Constitution review: Electoral Hub advocates increased women representation

By Haruna Salami

Electoral Hub, a non governmental organisation, NGO has advocated increased women representation, electoral reform, local government autonomy, judicial reform and increased independence of public institutions in a memorandum submitted at the national public hearing of  the Senate Committee on the review of the 1999 constitution in Abuja Thursday.

Speaking on the memorandum, the founder and team leader, Princess Hamman Obels applauded the 9th National Assembly for their initiative in organising the public hearings on constitution review.

Electoral Hub is a multidisciplinary strategic think-tank which seeks to provide solutions to improve the credibility and integrity of the electoral process.

The memorandum demanded among others that “the appointment of INEC commissioners should be done by an independent body rather than the president, political aspirants should be allowed to contest elections as independent candidates, definite terms and tenures of local government councils should be provided for in the Constitution, state independent electoral commission, SIECOM Commissioners should be appointed by an independent body, and their funds paid directly to them.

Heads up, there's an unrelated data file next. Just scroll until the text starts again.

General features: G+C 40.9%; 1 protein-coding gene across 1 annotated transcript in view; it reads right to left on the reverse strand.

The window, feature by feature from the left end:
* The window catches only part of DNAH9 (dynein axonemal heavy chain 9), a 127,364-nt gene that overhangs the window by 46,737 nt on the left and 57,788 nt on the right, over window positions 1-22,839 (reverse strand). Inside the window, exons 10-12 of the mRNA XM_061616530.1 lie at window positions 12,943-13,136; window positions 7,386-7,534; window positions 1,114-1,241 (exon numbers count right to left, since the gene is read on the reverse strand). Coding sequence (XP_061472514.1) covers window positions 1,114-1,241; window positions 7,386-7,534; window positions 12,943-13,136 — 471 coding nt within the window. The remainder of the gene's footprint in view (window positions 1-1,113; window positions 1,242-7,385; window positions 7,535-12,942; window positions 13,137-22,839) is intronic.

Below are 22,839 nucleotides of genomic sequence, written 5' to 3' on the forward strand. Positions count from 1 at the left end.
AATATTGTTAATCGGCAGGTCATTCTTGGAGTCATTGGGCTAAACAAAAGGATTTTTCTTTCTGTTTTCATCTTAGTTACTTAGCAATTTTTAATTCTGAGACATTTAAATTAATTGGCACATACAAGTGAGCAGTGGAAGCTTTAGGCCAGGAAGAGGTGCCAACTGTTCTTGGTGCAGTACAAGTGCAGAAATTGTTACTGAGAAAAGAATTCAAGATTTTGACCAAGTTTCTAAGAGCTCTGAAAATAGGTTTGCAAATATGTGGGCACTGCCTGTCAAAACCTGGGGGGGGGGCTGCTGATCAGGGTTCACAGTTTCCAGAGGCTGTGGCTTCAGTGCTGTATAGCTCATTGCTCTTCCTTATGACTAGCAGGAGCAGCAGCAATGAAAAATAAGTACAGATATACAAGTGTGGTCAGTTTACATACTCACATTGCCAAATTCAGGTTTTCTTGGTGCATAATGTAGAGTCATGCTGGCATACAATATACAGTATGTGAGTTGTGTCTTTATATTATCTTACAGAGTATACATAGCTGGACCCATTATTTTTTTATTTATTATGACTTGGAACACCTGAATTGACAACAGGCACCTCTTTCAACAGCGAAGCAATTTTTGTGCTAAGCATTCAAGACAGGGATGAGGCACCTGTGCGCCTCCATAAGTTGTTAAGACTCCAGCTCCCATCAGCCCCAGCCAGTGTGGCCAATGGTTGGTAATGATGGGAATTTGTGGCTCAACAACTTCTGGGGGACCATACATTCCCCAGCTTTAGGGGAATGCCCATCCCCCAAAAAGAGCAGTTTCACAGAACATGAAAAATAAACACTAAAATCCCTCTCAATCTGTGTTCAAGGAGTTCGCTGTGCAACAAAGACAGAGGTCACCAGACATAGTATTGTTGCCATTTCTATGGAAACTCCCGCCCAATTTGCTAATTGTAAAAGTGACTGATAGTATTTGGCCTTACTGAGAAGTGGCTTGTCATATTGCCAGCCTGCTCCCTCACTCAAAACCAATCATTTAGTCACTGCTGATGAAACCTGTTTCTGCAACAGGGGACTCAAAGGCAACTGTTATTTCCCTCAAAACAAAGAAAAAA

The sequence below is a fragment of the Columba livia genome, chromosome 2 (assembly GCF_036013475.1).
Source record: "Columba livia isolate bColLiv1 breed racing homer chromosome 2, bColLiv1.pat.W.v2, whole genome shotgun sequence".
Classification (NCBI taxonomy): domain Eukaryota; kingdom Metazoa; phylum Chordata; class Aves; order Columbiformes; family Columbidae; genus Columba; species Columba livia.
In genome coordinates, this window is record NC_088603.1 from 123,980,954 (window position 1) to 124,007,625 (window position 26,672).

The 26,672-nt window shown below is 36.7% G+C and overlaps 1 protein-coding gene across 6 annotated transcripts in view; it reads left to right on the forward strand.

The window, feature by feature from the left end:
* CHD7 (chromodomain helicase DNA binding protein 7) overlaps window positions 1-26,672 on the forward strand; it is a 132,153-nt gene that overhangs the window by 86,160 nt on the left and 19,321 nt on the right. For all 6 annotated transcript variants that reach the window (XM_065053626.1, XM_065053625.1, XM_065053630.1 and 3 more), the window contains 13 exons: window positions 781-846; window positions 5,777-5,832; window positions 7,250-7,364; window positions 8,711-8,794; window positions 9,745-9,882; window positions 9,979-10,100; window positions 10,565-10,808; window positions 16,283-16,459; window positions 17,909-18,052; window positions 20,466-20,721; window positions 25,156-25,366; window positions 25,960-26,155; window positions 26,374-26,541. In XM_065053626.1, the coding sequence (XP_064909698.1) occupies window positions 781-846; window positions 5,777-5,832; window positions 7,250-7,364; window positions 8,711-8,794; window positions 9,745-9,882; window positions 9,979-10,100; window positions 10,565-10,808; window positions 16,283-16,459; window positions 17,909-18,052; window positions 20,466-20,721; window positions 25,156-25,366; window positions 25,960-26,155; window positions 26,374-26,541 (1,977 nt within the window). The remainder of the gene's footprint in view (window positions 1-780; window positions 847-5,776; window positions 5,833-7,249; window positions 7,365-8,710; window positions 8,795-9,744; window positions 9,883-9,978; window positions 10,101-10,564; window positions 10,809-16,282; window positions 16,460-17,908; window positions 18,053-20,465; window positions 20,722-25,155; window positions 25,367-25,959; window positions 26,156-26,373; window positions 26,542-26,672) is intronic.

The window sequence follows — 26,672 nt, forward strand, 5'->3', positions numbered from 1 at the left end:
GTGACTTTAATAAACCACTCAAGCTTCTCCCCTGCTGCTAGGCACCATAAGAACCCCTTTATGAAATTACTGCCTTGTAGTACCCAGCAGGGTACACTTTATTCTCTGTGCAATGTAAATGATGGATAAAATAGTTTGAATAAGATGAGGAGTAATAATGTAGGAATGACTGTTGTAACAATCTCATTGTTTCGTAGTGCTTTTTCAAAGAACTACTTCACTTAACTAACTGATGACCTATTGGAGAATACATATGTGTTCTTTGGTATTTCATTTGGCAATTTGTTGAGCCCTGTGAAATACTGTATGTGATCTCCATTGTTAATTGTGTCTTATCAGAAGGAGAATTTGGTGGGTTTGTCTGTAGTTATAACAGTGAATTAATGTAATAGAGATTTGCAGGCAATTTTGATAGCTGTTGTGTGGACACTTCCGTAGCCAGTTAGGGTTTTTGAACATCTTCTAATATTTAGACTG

The memorandum also said “revenue should be allocated directly to the local governments rather than states, while courts and tribunals should be prevented from determining disputes related to electing members of parties’ executive committees, their principal members, or other governing bodies, the Auditor-General should be appointed by the Federal Civil Service Commission, rather than the President, the Office of the Attorney-General should be separated from the Ministry of Justice, and the Attorney-General should be appointed by the National Judicial Council rather than the President”.

Obels expressed optimism that these alterations to the 1999 Constitution of Nigeria will promote the unity and good governance of the Nigerian nation.